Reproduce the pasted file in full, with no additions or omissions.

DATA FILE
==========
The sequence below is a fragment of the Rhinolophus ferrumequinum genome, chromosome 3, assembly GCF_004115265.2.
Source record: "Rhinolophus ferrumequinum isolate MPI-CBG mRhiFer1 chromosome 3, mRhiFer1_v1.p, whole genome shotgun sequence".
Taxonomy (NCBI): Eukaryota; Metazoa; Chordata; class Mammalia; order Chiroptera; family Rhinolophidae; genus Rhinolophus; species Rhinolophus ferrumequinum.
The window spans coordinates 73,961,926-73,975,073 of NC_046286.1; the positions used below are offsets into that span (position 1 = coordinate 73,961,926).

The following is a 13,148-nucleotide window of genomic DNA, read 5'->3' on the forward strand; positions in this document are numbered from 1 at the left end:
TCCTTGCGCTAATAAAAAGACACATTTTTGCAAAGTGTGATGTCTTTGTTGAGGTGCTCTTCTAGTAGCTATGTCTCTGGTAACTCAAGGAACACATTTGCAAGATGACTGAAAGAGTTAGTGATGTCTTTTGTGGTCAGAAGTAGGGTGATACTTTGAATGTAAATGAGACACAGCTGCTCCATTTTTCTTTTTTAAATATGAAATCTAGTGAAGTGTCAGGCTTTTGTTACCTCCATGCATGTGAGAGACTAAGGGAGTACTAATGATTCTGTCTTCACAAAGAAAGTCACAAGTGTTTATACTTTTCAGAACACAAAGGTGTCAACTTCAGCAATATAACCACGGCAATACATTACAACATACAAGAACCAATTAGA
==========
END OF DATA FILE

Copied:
The sequence below is a fragment of the Rhinolophus ferrumequinum genome, chromosome 3, assembly GCF_004115265.2.
Source record: "Rhinolophus ferrumequinum isolate MPI-CBG mRhiFer1 chromosome 3, mRhiFer1_v1.p, whole genome shotgun sequence".
Taxonomy (NCBI): Eukaryota; Metazoa; Chordata; class Mammalia; order Chiroptera; family Rhinolophidae; genus Rhinolophus; species Rhinolophus ferrumequinum.
The window spans coordinates 73,961,926-73,975,073 of NC_046286.1; the positions used below are offsets into that span (position 1 = coordinate 73,961,926).

The following is a 13,148-nucleotide window of genomic DNA, read 5'->3' on the forward strand; positions in this document are numbered from 1 at the left end:
TCCTTGCGCTAATAAAAAGACACATTTTTGCAAAGTGTGATGTCTTTGTTGAGGTGCTCTTCTAGTAGCTATGTCTCTGGTAACTCAAGGAACACATTTGCAAGATGACTGAAAGAGTTAGTGATGTCTTTTGTGGTCAGAAGTAGGGTGATACTTTGAATGTAAATGAGACACAGCTGCTCCATTTTTCTTTTTTAAATATGAAATCTAGTGAAGTGTCAGGCTTTTGTTACCTCCATGCATGTGAGAGACTAAGGGAGTACTAATGATTCTGTCTTCACAAAGAAAGTCACAAGTGTTTATACTTTTCAGAACACAAAGGTGTCAACTTCAGCAATATAACCACGGCAATACATTACAACATACAAGAACCAATTAGA